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The Cost of Benefits
How Frédéric Bastiat refutes the unsuccessful Biden legal strategy on student-loan forgiveness
By Thomas Berry
On June 30, the Supreme Court rejected the Biden administration’s attempt to use a 20-year-old statute to enact a sweeping, nationwide loan-forgiveness program. The core of the Court’s analysis rested on the plain meaning of the text of the statute, in this case the Higher Education Relief Opportunities for Students Act of 2003. Specifically, the Court held that the law’s grant of power to the executive to “waive or modify” provisions of federal law in emergencies did not authorize it to completely rewrite laws to create a new federal loan-forgiveness program.
In addition to analyzing this plain text, the Court also invoked the “Major Questions Doctrine.” This judicial interpretive principle holds that sweeping grants of power will not be lightly assumed in the absence of a clear congressional statement bestowing such authority. The Court explicitly held for the first time that the Major Questions Doctrine applies to “benefits programs” like loan forgiveness just as much as it applies to regulatory programs like vaccine mandates. In so holding, the Court correctly recognized a key economic principle: Since every government “benefit” produces losers as well as winners, the power to grant a “benefit” can be just as dangerous as the power to enact a regulation.
In the past few years, the Supreme Court has invoked the Major Questions Doctrine to stay or invalidate three executive actions that were based on novel and expansive readings of long-standing laws: the Occupational Safety and Health Administration’s “vaccine or test” mandate, the Centers for Disease Control and Prevention’s eviction moratorium and the Environmental Protection Agency’s greenhouse-gas-emission restrictions. Each of these actions regulated certain parties and restricted their liberty in some way, specifically by imposing mandates on employers, restrictions on landlords or emission caps on power plants, respectively.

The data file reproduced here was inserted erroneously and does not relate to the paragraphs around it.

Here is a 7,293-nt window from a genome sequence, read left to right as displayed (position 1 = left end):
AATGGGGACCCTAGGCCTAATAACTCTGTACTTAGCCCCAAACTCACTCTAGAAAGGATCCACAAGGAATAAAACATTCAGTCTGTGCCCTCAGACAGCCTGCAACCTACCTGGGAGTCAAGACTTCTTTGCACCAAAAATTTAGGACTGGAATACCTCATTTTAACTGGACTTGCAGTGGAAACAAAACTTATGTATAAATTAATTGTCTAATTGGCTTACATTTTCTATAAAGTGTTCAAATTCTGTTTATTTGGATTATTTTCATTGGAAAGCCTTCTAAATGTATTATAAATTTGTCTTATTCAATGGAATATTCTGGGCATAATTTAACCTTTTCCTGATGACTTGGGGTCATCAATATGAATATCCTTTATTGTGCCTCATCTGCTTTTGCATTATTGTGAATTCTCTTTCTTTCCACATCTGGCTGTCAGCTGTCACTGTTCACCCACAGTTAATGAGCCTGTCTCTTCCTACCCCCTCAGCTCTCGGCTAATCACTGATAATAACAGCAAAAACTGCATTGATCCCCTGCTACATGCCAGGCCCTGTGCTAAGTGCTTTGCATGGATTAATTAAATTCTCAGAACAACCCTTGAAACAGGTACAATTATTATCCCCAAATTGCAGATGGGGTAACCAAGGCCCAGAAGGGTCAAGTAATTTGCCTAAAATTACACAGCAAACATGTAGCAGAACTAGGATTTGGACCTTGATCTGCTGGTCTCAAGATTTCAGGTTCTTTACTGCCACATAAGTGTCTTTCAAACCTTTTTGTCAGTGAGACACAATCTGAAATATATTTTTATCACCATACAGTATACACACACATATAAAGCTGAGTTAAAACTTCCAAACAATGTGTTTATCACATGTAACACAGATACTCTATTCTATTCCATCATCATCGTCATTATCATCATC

Attempting to distinguish student-loan forgiveness from each of these programs, the Biden administration argued that the Major Questions Doctrine should be limited to regulatory programs only, not benefits programs like student-loan forgiveness. In its brief to the Supreme Court, the administration emphasized that the student-loans case did not “involve any assertion of ‘regulatory authority,’ but rather the exercise of authority over a government benefit program to provide additional relief to beneficiaries.”
In support of this theory, the administration quoted a concurring opinion by Justice Neil Gorsuch in the Environmental Protection Agency case, which emphasized the “serious threat to individual liberty” that can come with “the power to make new laws regulating private conduct.” The administration argued that the “provision of government benefits, in contrast, poses no similar risk of ‘significant encroachment into the lives’ of individuals and the affairs of entities.” The Department of Education was “not claiming power to impose regulation on private parties,” they said, but rather claiming authority to provide loan forgiveness as a benefit. For that reason, the administration argued that the Court did not have “the same ‘reason to hesitate’” before accepting the government’s statutory interpretation.
But the Supreme Court firmly rejected this proposed distinction. In his opinion for a six-justice majority, including Justice Gorsuch, Chief Justice John Roberts wrote that the Supreme Court “has never drawn the line the [Education] Secretary suggests—and for good reason.” The government had argued that benefits programs do not pose the same threat to individual liberty as do regulations, but Chief Justice Roberts explained that both types of programs involve “consequential tradeoffs.” Any benefits provided to some portion of society must ultimately be funded or subsidized by another portion of society. The decision to impose such a monetary burden can be just as consequential as the decision to impose a regulatory burden, which is why “control of the purse” is “among Congress’s most important authorities.”